Back of the House

Fired Up

By / Photography By Peter Acker | October 07, 2015
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Chef Andy plating his Beet Salad with Truffle Honey
Chef Andy plating his Beet Salad with Truffle Honey

What do you think of when you hear the word “roast"?”

For some it might instantly conjure memories of holiday campfires and ooey, gooey marshmallows, while others might dream of family dinners at Grandma’s where a dome of something delicious would bathe in a puddle of its own juices. Some might suddenly hanker for a roast beef sandwich while yet others might envision a whole pig on a spit spinning into perfection. Roasted garlic, roasted chicken, roasted veggies—everything turns out better roasted. It seems this simple little term imparts a huge impact.

Enter Roast Restaurant and Bar. This place popped up in 2013 when owners Andrew and April Thompson found the space they’d been searching for in the historic R. I. Barnes and H. H. Bell Building, built in 1925.

“We loved the location,” says Andrew, “and the fact that the building is so steeped in history. We wanted a building with European influences and we had a vision of its potential as soon as we stepped inside.”

Those European influences don’t stop at the walls. Andrew hails from London, where he built quite an impressive resume over the years. Andrew—or Chef Thompson, to be more precise— fed Londoners for years, when he opened The Clerkenwell and The Chancery, and served as executive head chef and proprietor alongside April, a certified accountant who managed all the books. Andrew was also the head chef at London’s L’Escargot and Manhattan’s Lenox Room, and trained with Marco Pierre White, Charlie Palmer and Philip Howard. If those names don’t mean anything to you, they should. Thus, it’s a pretty big deal to bring a chef so worth his salt to Sarasota’s food scene.

“Everything is cooked from scratch,” Andrew continues. “This is a chef ’s restaurant and it’s all about the food. And that’s very important.” He’s referring to the impressive menu, a robust selection of almost anything you could ask for, including tongue. “I’ve been very pleased with the public’s readiness to diversify. I work closely with my purveyors to be able to offer several offal specials, such as lamb kidney or calf tongue. They go down really well, far outweighing my expectations,” he adds in a British accent as thick as the Chairman’s Reserve Filet or the 35-daydry- aged 20-ounce rib eye that Roast serves regularly.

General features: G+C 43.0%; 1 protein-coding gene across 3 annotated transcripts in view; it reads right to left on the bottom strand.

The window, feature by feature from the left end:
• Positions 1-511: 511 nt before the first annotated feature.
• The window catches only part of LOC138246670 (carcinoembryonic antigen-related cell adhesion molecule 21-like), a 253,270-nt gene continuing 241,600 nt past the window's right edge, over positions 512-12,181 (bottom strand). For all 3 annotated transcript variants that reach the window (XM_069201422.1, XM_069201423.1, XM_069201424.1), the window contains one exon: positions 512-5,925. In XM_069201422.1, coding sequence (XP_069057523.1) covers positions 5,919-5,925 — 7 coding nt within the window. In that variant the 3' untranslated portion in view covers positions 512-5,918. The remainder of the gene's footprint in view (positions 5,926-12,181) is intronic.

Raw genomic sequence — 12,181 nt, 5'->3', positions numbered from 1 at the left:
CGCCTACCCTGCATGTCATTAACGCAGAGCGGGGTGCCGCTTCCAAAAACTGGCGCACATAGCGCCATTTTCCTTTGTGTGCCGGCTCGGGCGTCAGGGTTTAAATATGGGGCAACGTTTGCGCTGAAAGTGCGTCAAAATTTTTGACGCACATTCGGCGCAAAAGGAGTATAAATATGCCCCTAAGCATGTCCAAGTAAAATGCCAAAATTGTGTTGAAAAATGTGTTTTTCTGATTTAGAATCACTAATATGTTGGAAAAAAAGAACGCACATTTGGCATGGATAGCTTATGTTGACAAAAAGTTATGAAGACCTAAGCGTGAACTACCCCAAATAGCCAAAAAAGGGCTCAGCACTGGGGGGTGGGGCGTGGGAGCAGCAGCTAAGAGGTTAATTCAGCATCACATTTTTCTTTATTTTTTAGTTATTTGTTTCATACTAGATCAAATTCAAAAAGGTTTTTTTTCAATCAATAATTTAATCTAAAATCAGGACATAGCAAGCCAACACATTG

The menu boasts a variety of items, from Salmon Sashimi to Tandoori Chicken, but, of course, it’s the roasts that best represent the restaurant. Pot Roast, Chef’s Roast of the Day, Herb-Roasted Cornish Hen, Roast Grouper served with meat juices, Roast Scallops served with crispy slab bacon and a Bordeaux reduction, Roasted Artichoke Ravioli, Roasted Beet Salad with goat curd and truffle honey—uhhh, is this place being serious right now? The diversity of the combinations is not only impressive, it’s outstanding and perfectly showcases the technique and skills that Andrew accumulated from years of working in big restaurants in big cities. Lucky little Sarasota, eh?

These days, good food is more than just technique. “We’re very passionate about our fresh fish,” Andrew says. “We buy it daily, we buy it whole, and we break it down ourselves. We don’t buy bits, we don’t buy pre-portioned cuts. We use day boat grouper, which means it was swimming in the ocean the night before we get it.” Roast also uses Central Market, a local produce company, as well as purchasing its dairy from Dakin Dairy Farms, just a quick ride away in Myakka. “We source as much locally as we possibly can,” he offers emphatically.

What’s good food without good drink, right? Roast’s wine list is impressive as well, listing a slew of established names to complement its extensive menu. The handcrafted cocktail list offers fan favorites such as the Dark & Stormy, the Moscow Mule and a House-Barrel Aged Manhattan.

The restaurant enjoys changing with each season. In Sarasota, seasons aren’t marked by temperature so much as how many people are sitting in traffic with you. Thus, when fall rolls around and the snowbirds fly down, Roast makes a point to cater to the crowds. Over the summer, when it was slower, Roast offered weekly pig roasts on Saturday nights to better connect with the locals. Fall and winter will also usher in something special for season, as well as Florida’s, ahem, cooler nights. Also, Roast’s proximity to the Opera House means opera-inspired menus, including October’s French classic, La Boheme.

Get ready to lick your plates clean, folks. It’s pretty evident, there’s more than one reason to get fired up about Roast.

Roast: 1296 1st St, Sarasota; 941-953-1971;

"Everything is cooked from scratch. This is a chef ’s restaurant and it’s all about the food. And that’s very important.”
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